Irishman Billy O’Callaghan is the author of newly released novel, My Coney Island Baby – a novel centred around Michael and Caitlin who have been lovers for over a quarter of a century. They are both unhappily married to someone else and have met once a month in a hotel where they rent a bed by the hour, which is from where we witness their lives unfurl on a decaying Coney Island promenade. O’Callaghan subtly portrays the delicate reality of middle-aged love in this beautifully written novel. We’re holding our breath for his new short story collection, Even On Our Longest Days, which is due for release in 2020.
Chloe from Unity Books in Auckland interviewed him to delve deeper into his writing life.
What does a day in the life of Billy O’Callaghan look like?
I live very simply, and keep to a strict routine. Over the years, I have become very disciplined when comes to writing. I get up at 6 am and will be into the story or novel by 7. I like to work through until around noon, and at that point I’ll stop and deal with whatever the day brings. In the early afternoon I’ll read for an hour or two, and after dinner I’ll put another couple of hours in on whatever I’m working on, usually going back over what I’ve written that morning. I write very slowly and feel as if I am always rewriting. I live alone, in a small one-bedroom apartment, and don’t have a television, so the late evening is usually spent reading and listening to music. But if I am working on a novel, and am far enough into it, all the rules fall away and I’ll often still be at it until midnight.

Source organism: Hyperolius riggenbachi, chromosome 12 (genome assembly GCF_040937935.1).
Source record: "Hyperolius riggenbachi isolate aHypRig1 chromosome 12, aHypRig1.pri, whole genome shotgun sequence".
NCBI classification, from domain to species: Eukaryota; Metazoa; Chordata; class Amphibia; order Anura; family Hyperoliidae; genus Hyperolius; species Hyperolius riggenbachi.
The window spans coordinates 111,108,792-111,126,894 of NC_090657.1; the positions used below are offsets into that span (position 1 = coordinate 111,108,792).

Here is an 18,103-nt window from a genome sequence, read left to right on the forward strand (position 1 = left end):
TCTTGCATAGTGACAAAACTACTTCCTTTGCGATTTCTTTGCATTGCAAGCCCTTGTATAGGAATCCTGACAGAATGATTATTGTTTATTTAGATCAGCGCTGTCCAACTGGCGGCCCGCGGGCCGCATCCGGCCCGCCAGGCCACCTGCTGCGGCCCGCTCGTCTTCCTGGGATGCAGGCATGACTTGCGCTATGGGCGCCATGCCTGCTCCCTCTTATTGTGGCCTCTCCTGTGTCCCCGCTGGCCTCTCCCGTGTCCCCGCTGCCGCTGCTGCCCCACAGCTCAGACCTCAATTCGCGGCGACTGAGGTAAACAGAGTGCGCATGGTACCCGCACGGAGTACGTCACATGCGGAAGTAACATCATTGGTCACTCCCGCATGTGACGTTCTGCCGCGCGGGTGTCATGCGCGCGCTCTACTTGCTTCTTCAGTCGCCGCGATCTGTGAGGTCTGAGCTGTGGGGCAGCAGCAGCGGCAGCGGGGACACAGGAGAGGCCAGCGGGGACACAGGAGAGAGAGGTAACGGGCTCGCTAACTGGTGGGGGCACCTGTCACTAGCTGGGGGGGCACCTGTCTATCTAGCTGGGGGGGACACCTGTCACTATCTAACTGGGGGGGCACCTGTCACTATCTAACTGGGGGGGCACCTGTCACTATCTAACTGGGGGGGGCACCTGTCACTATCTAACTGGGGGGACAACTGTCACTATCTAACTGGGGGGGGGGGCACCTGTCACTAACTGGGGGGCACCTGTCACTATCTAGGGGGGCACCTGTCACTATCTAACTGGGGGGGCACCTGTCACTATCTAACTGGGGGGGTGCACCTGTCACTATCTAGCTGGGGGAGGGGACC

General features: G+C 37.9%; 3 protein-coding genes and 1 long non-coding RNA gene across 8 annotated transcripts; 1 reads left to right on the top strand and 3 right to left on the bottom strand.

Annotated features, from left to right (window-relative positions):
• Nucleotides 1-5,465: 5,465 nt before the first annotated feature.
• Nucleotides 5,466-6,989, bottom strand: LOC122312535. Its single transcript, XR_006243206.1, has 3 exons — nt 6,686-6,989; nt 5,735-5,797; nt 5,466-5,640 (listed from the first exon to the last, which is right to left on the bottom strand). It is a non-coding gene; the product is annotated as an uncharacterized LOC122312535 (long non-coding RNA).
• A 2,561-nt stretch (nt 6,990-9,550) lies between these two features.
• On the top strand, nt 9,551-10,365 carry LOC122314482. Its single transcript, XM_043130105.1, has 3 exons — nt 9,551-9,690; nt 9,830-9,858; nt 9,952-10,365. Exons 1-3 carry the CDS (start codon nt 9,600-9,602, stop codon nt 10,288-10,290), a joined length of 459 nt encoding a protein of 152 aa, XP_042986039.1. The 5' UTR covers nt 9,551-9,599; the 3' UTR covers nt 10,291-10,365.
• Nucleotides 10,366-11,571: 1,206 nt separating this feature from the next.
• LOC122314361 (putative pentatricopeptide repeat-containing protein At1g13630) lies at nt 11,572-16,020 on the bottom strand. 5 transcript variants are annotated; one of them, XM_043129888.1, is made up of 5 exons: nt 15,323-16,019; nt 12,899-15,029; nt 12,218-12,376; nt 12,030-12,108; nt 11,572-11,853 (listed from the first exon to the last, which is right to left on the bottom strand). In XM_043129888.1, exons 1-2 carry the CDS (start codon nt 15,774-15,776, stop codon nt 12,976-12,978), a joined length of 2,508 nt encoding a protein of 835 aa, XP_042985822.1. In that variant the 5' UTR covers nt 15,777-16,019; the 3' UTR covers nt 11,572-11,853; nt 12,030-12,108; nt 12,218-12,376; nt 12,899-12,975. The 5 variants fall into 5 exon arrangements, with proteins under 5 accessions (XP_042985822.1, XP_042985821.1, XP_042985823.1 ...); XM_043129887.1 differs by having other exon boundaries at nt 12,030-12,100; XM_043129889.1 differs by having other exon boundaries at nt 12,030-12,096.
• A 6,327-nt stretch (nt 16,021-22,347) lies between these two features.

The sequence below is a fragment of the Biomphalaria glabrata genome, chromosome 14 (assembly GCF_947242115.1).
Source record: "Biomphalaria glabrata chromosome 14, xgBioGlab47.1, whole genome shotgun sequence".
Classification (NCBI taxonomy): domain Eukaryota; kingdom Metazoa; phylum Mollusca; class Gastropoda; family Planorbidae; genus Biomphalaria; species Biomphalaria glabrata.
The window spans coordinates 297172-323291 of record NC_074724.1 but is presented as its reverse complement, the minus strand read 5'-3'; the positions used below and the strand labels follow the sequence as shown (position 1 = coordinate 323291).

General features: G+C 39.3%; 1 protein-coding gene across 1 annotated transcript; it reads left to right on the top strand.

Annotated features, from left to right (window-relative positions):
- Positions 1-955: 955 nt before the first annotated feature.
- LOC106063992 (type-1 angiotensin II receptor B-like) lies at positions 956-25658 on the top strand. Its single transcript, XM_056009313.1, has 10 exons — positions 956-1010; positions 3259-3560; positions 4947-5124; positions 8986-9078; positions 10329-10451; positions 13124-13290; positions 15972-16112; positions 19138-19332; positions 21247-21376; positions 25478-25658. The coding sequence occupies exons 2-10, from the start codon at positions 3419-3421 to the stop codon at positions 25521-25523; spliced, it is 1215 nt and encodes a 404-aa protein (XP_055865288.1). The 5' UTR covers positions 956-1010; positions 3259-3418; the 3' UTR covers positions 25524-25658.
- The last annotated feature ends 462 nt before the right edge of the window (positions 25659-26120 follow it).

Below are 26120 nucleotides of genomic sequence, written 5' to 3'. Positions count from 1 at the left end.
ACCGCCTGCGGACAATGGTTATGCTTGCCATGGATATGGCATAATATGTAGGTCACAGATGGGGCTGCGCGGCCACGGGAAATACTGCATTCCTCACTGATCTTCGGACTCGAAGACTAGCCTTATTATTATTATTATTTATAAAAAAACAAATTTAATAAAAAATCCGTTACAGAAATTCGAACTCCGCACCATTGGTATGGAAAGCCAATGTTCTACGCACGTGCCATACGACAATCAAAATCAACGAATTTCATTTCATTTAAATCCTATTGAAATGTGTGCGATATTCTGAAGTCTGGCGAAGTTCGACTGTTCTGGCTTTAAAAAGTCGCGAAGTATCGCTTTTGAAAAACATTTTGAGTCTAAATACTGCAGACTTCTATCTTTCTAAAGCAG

Things do disrupt the routine at times but, generally speaking, this is how I live. And I’ve lived this way for so long now that on the days when I can’t, for whatever reason, spend this kind of time on writing, I struggle to function.
Which writer(s) have inspired you and why?
There are so many, and I am constantly discovering. But my touchstones remain those I’ve been reading and re-reading most of my life, Hemingway, Steinbeck, Golding, Ray Bradbury, Graham Greene. Dozens of others. These are the writers whose books case a spell on me. I am drawn to writing that really lives beneath its surface, and for this reason, I’ve been poring over Dylan’s songs since my early teens. To me, they’re oceans. Also, I am never far from a classic – Dickens, Robert Louis Stevenson, George Eliot, Thomas Hardy. And I love to see a writer in love with language, and who crafts beautiful sentences, so I return often to the likes of Banville, Updike, Norman Mailer, Garcia Marquez, Kawabata, Joyce, Woolf. And when I am a few drafts into a novel, and the rewriting really shifts its focus to the level of language I find myself reading poetry almost exclusively. That seems to be what keeps me closest to the wavelength of the words.
All of these writers, and countless others, have inspired me, but it was my grandmother who lit the fire in me that still burns. Though she died in her early sixties, when I was about seven, she seemed ancient, and she was a natural storyteller. She’d keep me at home from school as often as we could both get away with, and I’d sit enraptured at her feet while she spun yarns of fairies, deaths in the family, her own childhood, the banshee and the Black and Tans. I was shielded from nothing, she put all the magic and the horrors of the world before me, which really allowed my imagination to take flame, and I quickly understood that surfaces weren’t necessarily all there was to see.